Malibu man identified in fatal plane crash

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Witnesses say they saw the wings of the two private planes touch mid-air Sunday, then crashed.

By Andrisa Anderson/Special to The Malibu Times

The remains of two males, one of which has been identified as a Malibu resident, and a female, were recovered from the Malibu shoreline after the private airplanes they were in collided in mid-air and landed nearly two miles apart Sunday. It was immediately determined that there were no survivors.

John Rossato, 48, of Malibu was flying a Bellanca Citabria, a two-seater single-engine plane, that witnesses say crashed mid-air with a Thorp T-18 flown by Dr. John Zasadny, 57, of Torrance. Jenifer Williamson, 37, also from Torrance, was Zasadny’s passenger. The cause of the crash in under investigation, but witnesses say they saw they tips of the wings touch each other when in mid-air.

The wreckage of the two single-engine private planes came to rest in two different areas on the coast in Malibu.

Lifeguard officials said the wreckage of the Bellanca Citabria was found in 17 feet of water near El Matador State Beach, with the remains of Rossato found nearby onshore.

The wreckage of the Thorp plane and the bodies of Zasadny and Williamson were found west of Broad Beach.

Rossato was a well-known local contractor who has family in Argentina and has lived in Malibu for 11 years. Susan Tellem, a friend of Rossato, met him a year ago as they both participated in jazz and yoga classes at Malibu Health and Fitness. He was set to do construction on her house in Malibu as well.

“He was a great guy; I would always see him smiling,” said Tellem, who said she was unaware that Rossato flew planes.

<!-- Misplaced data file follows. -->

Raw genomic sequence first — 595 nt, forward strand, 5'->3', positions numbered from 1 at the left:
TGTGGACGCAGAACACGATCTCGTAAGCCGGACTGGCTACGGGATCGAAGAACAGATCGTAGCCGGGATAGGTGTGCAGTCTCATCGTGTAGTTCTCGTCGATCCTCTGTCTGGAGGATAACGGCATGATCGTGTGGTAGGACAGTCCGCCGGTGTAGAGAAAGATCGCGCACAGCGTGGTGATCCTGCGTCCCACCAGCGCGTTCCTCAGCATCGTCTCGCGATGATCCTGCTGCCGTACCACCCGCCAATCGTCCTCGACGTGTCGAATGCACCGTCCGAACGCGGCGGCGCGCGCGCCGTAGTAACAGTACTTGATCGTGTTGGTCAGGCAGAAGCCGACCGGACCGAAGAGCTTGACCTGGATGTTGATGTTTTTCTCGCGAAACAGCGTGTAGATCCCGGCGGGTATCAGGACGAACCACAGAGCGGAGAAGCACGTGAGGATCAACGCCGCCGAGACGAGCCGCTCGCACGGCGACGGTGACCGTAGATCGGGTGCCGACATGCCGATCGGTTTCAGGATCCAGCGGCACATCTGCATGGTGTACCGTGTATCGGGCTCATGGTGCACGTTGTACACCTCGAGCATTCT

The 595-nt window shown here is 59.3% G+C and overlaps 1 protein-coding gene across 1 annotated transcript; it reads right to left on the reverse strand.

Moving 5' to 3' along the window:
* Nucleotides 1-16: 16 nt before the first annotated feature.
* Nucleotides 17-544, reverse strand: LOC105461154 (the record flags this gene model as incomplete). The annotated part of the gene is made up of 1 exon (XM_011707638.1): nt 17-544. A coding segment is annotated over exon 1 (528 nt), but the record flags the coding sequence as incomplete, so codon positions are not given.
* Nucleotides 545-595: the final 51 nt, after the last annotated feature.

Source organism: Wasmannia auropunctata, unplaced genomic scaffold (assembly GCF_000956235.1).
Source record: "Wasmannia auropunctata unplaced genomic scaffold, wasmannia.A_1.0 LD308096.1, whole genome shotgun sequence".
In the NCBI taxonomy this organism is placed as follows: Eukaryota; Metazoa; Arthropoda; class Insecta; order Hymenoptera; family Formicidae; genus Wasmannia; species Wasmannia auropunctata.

Debris from the collision was removed from El Matador State Beach by helicopter early afternoon on Monday. The plane was split in two as the engine and fuels lodge had separated on impact. Broad Beach’s wreckage had to be cleared with the help of air bags to bring it to the surface because it was submerged under water.

The Los Angeles County Sheriff’s Department used divers to videotape the wreckage underwater because once it was moved from the original area, it would no longer preserve as much key evidence for a thorough investigation by the National Transportation Safety Board.

Before sundown on Sunday, the submerged wreck was secured and a buoy was placed nearby so divers could find it and continue work in the morning. The NTSB has been investigating the incident along with the Sheriff’s Department and the Los Angeles County Fire Department Lifeguard division.

Lifeuard Garth Canning has been working with investigators at the crash sites. He said he has never experienced something like this in 26 years of work.

“All small plane crashes are devastating,” Canning said. “The thing that was unusual with this one was it was two planes in mid-air. It’s very unusual for a collision to occur.”